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Demography

, Volume 56, Issue 2, pp 549–572 | Cite as

Sexual Concurrency and Contraceptive Use Among Young Adult Women

  • Abigail WeitzmanEmail author
  • Jennifer Barber
  • Yasamin Kusunoki
Article

Abstract

Leveraging 2.5 years of weekly data from the Relationship Dynamics and Social Life Study, we investigate the relationship between young women’s sexual concurrency and their contraceptive behavior. Specifically, we (1) examine whether young women changed their contraceptive use when switching from one to multiple concurrent sexual partners in the same week; (2) explore the uniformity of contraceptive responses to concurrency across relationship context; and (3) compare the contraceptive behaviors of never-concurrent women with those of ever-concurrent women in weeks when they were not concurrent. Nearly one in five sexually active young women had sex with two or more people in the same week. When they were concurrent, these women’s odds of using any contraception increased threefold, and their odds of using condoms increased fourfold. This pattern of contraceptive adjustments was the same across relationship characteristics, such as duration and exclusivity. Yet when they were not concurrent, ever-concurrent women were less likely to use any contraception and used condoms less consistently than women who were never concurrent. We discuss these findings in the context of ongoing debates about the role of sexual concurrency in STI transmission dynamics.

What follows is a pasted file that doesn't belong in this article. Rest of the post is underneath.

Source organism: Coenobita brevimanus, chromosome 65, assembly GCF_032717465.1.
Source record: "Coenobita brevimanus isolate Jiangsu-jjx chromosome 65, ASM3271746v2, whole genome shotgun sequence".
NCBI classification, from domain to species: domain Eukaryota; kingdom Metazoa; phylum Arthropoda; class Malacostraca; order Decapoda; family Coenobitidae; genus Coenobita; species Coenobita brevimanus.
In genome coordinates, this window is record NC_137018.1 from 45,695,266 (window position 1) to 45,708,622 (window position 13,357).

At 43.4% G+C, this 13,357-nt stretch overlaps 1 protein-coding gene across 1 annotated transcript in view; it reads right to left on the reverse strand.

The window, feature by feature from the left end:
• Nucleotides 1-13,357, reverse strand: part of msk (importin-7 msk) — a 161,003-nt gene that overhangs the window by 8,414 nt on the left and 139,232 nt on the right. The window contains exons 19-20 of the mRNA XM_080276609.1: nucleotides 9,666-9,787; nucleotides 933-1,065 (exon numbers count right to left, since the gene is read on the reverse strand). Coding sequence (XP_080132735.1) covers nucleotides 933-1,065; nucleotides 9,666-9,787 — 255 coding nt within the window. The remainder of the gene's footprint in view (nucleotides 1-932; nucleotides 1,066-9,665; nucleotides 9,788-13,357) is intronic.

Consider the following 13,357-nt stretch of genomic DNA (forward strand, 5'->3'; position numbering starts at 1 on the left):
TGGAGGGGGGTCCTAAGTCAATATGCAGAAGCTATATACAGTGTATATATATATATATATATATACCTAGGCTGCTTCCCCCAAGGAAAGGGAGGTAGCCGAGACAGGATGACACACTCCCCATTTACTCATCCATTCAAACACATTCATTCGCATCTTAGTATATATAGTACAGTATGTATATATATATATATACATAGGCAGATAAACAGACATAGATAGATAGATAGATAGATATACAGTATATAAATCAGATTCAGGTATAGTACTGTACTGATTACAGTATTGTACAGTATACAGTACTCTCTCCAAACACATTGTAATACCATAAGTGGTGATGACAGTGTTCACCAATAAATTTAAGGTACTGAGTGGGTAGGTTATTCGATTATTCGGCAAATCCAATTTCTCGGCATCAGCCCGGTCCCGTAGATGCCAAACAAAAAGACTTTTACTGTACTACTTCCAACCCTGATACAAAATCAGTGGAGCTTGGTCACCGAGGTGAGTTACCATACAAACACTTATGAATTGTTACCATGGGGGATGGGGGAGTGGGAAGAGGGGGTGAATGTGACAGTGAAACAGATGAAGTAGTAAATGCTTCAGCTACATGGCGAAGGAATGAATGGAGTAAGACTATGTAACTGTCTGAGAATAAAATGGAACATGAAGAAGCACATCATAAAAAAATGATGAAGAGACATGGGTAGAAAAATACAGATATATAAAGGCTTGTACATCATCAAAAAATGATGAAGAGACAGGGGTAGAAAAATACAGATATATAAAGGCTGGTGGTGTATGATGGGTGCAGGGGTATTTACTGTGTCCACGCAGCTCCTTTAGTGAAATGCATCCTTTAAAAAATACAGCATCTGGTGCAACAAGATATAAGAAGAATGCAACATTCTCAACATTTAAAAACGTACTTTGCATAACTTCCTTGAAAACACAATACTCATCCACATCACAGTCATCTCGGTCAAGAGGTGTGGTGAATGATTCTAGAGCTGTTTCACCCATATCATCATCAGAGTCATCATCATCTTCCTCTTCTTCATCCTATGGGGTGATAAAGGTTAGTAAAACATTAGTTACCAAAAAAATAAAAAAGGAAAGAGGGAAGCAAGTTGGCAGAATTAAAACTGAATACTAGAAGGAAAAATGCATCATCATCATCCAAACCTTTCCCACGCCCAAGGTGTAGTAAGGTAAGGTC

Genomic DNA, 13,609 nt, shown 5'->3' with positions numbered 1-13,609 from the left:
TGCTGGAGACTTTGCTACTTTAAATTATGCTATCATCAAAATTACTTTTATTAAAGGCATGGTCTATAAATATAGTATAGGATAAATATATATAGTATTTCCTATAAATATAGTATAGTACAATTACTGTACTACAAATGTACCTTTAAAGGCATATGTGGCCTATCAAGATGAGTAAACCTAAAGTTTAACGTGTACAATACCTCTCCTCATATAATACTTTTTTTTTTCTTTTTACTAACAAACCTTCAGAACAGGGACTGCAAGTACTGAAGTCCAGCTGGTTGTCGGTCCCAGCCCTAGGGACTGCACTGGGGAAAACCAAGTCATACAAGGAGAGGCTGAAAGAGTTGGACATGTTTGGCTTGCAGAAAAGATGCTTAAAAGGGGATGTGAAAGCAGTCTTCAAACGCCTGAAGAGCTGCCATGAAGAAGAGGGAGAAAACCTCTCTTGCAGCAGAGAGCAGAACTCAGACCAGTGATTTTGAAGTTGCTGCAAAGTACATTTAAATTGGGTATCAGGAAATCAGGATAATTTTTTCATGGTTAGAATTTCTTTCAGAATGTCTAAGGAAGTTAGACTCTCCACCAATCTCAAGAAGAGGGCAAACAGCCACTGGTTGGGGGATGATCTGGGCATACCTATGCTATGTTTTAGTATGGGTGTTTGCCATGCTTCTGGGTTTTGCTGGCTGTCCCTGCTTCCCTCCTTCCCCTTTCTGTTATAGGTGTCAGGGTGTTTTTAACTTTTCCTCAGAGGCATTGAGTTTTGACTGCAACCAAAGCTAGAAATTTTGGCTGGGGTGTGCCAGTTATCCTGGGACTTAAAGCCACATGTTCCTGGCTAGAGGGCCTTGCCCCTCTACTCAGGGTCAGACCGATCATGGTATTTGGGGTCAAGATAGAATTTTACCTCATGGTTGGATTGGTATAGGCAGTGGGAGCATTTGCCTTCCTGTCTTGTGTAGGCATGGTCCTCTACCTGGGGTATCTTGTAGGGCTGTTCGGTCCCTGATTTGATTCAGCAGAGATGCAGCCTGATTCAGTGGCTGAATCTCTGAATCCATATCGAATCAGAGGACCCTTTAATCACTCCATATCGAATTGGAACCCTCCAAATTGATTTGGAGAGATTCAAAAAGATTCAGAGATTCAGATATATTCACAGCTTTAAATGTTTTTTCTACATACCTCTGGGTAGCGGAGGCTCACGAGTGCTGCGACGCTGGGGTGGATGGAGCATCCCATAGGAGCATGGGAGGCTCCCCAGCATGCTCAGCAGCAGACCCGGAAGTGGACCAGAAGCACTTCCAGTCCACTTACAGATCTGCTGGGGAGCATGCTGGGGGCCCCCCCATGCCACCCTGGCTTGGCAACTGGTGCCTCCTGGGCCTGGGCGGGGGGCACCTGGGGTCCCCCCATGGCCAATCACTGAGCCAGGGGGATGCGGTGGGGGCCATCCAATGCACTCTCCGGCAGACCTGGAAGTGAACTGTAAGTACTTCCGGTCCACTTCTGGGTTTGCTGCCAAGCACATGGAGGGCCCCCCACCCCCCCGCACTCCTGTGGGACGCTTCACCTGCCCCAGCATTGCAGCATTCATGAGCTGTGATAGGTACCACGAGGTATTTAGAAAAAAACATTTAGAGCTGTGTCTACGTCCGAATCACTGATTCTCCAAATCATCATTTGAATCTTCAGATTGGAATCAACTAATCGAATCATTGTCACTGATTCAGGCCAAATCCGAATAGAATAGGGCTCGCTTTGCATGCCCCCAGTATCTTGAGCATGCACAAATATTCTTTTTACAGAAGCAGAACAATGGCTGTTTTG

Keywords

Sexual concurrency Contraception Sexual health 

Notes

Acknowledgments

This research was made possible with three grants from the National Institute for Child Health and Development (R03HD087422-01, PI Weitzman; and R01HD050329 and R01HD050329-S1, PI Barber); with two population center grants from the National Institute for Child Health and Human Development to the Population Research Center at the University of Texas at Austin (P2CHD042849) and the Population Studies Center at the University of Michigan (R24HD041028); and with a training grant (T32AG000221) from the National Institute for Child Health and Human Development administered through the Population Studies Center at the University of Michigan, where Abigail Weitzman was a postdoctoral fellow. The authors thank Julia Behrman, Monica Caudillo, Yiwen Wang, Elizabeth Ela, and Heather Gatny for their insightful feedback and support of this manuscript along the way.

Supplementary material

13524_2019_762_MOESM1_ESM.docx (16 kb)
ESM 1 (DOCX 15.5 kb)

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Copyright information

© Population Association of America 2019

Authors and Affiliations

  • Abigail Weitzman
    • 1
    • 2
    Email author
  • Jennifer Barber
    • 3
    • 4
  • Yasamin Kusunoki
    • 3
    • 5
  1. 1.Population Research CenterUniversity of Texas at AustinAustinUSA
  2. 2.Department of SociologyUniversity of Texas at AustinAustinUSA
  3. 3.Population Studies CenterUniversity of MichiganAnn ArborUSA
  4. 4.Department of SociologyUniversity of MichiganAnn ArborUSA
  5. 5.Department of NursingUniversity of MichiganAnn ArborUSA

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